grief journeyAt 66, I look back on my life as a series of eras: periods of varying lengths of time that were significant in some way or another. The innocent years of childhood. My turbulent and foolish teens. The wonder and joys of being a young single mother. The excitement and life-changing years I spent pursuing my degree. Followed by the years when I was finally able to begin a new writing career. And of course, the romantic, exhilarating, and love-filled era when I met Rick and lived as his wife.

After Rick died, and life changed quite suddenly, I plunged headlong into a new era called, “widowhood.” I was forced to adapt to life alone. I sought grief counseling and my very talented therapist carefully guided me into and through this new, unwanted, difficult era of my life. She allowed me to move at my own pace into the uncharted territory of widowhood, encouraging me to work through the grief, and not to avoid it.

And that was a difficult era, to say the least. Losing a spouse means everything in your life changes in an instant. First, you’re alone, when you used to be so much a part of this man that you almost felt like a hybrid person. You ate, drank, and slept with him beside you and his sudden absence was terrible and overwhelming. Then, there’s all the processing and organizing and record changes – followed by organizing and purging his possessions (or keeping them, because the mere thought of casting off his favorite shirt, or his phone, or his other mementoes is too heartbreaking to contemplate). His name comes off joint accounts, insurance policies, his car, his credit cards. Yet, sometimes, even years later, something always crops up that you’ve forgotten. There’s always something to remind you that he was here. He existed. And now he is gone.

Absolutely everything is affected: habits, finances, schedules, dining experiences. Bedtimes are alone; there are no hugs, cuddles, and caresses. The house is quiet and empty. The car maintenance and chores and shopping and cooking and home improvement projects are all yours. The important decisions you need to make are no longer balanced with your spouse’s opinion. You make them alone – and all while engulfed in a cloud of grief, confusion, and despair.

And besides coping with the upsets of your present, your plans for a future together have disappeared in an instant.

Life stops, restarts, and is all yours to navigate – alone.

But, soon, a few years had passed. And I had created a new life for myself out of the ashes. I’ve survived both the novice widow and experienced widow stages. I’ve survived the pain, created new goals, and adapted to the changes that resulted from the huge cavity that was created upon Rick’s death. I’m a pro at living alone and navigating life on my own. It’s all so normal now, I almost forget that I was so much a part of this other person.

And I realize that I no longer identify as Rick Palmer’s widow. Nor, for that matter, am I my son’s mother. Or my parents’ child. Those eras are over. So here I am, in the “just me” era. And you know what? I’m a little excited about it. But I’m also extremely sad.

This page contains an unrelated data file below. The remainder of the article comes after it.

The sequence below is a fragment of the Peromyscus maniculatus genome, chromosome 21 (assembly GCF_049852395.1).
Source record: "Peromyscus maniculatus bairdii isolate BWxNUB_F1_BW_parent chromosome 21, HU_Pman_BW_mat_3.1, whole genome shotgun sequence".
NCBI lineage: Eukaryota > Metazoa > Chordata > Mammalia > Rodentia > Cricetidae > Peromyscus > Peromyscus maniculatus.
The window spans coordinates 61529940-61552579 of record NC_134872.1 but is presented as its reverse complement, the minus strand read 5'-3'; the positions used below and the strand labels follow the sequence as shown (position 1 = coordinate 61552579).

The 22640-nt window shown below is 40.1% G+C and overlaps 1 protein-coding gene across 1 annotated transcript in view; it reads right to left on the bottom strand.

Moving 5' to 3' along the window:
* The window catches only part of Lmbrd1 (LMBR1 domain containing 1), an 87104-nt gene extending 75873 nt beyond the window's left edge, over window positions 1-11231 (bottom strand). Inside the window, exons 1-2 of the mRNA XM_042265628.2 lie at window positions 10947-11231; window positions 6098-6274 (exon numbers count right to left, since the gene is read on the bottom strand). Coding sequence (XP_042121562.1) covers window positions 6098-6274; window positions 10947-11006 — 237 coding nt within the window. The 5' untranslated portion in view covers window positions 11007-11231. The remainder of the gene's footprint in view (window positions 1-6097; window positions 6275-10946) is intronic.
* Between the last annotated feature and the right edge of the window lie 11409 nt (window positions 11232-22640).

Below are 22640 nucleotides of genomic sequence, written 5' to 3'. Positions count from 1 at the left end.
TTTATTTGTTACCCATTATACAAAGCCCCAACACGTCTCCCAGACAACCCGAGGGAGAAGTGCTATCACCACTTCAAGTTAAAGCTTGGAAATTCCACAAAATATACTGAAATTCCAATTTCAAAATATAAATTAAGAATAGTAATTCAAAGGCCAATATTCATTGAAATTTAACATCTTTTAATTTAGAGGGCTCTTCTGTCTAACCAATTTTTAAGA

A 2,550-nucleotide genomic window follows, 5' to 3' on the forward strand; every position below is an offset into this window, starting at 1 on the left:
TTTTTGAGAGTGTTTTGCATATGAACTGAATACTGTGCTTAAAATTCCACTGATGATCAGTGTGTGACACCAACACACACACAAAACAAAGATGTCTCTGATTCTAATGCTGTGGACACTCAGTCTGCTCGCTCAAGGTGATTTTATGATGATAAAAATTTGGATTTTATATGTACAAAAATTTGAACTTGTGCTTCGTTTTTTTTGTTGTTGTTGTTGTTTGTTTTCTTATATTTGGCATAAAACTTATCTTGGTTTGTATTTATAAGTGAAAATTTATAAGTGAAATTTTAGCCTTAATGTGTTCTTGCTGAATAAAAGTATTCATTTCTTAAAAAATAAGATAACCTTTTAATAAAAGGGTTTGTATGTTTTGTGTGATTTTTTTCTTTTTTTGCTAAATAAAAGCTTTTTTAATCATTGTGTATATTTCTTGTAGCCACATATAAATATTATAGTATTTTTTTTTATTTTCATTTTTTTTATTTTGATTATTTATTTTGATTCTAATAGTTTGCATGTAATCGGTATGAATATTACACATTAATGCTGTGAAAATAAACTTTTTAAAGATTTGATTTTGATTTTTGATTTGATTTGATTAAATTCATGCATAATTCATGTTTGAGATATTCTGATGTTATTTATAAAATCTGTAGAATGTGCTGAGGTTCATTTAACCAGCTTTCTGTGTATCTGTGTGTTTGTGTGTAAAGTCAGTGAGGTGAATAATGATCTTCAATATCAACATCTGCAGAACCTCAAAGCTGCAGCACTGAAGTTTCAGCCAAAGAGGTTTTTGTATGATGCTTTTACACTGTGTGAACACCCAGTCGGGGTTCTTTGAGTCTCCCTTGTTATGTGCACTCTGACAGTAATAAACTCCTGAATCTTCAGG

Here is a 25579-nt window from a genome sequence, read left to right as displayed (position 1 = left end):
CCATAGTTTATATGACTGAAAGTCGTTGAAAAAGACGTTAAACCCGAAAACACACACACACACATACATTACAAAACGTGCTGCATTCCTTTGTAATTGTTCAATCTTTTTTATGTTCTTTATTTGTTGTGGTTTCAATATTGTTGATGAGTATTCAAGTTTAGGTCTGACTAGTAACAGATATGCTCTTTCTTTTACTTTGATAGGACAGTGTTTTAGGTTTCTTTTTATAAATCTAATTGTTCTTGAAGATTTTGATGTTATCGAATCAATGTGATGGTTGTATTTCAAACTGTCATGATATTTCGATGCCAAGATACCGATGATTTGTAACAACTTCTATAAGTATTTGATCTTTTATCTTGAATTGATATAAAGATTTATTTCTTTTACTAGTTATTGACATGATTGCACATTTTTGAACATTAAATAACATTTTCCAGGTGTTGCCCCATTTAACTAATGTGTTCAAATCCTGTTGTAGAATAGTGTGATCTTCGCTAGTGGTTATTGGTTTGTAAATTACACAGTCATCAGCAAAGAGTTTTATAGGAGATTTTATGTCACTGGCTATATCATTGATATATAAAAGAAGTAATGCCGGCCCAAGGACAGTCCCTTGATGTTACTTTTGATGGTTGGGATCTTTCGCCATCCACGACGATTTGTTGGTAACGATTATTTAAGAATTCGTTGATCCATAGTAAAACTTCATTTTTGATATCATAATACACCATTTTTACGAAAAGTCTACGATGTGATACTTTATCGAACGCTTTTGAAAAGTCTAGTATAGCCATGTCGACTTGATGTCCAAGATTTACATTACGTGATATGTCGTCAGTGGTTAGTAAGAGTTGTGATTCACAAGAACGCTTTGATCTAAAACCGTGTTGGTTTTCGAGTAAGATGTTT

As much as I wanted to crawl out of the pit of despair that I fell into as a result of Rick’s death, as much as I strove to process the grief from his loss and make a new life for myself, as liberating as this new feeling is – I also feared this day. I feared that someday Rick would not be the first thing I thought of when I awoke, the last thought before I slept, the constant presence in my mind, his memory a huge part of my life. As painful as it was, I wanted to keep him a central part of me and my life as he was for the twenty years we were married. But I can’t.

Time moves so quickly that my life with Rick was more than a half decade ago. Our time together is fading far into the past. I’m thankful that I’ve survived the grief and made a new life for myself. But watching that era fade further and further into my history reminds me that he has, indeed, become part of another era of my life. Sure, I’m excited to discover what will happen in this new era ahead. But watching my life with Rick fade so far into the past is as bittersweet as I knew it would be.



On August 13, 2017, I lost the love of my life. Rick Palmer and I celebrated our 20th wedding anniversary one month before he died at age 63 of complications from treatments for small cell lung cancer. He was my partner and soulmate, the love I had been looking for and finally found at age 40.

Rick was a talented writer and web designer and, in 2002, we began our own web and print design business. We worked together building the business and enjoyed traveling, writing, and playing together. Our dream was to spend our golden years together doing more of the same, but in the ten months from diagnosis to death, that dream shattered.

After Rick’s death, I quickly realized that the enormity of his loss was too much for me to handle on my own, so I began grief therapy. I also began writing through my grief in a journal of feelings, thoughts, memories, and poetry. As I navigate my new life alone, I share my journey and my efforts towards creating my “new normal” on my personal blog: The Writing Widow. I’m also on Instagram, Twitter, and Facebook.

I recently published two books about my grief journey: my poetry book, I Wanted to Grow Old With You: A Widow's First Year of Grief in Poetry, and compilation of my blog posts A Widow's Words: Grief, Reflection, Prose, and Poetry - The First Year." Both books are available in print and Kindle versions on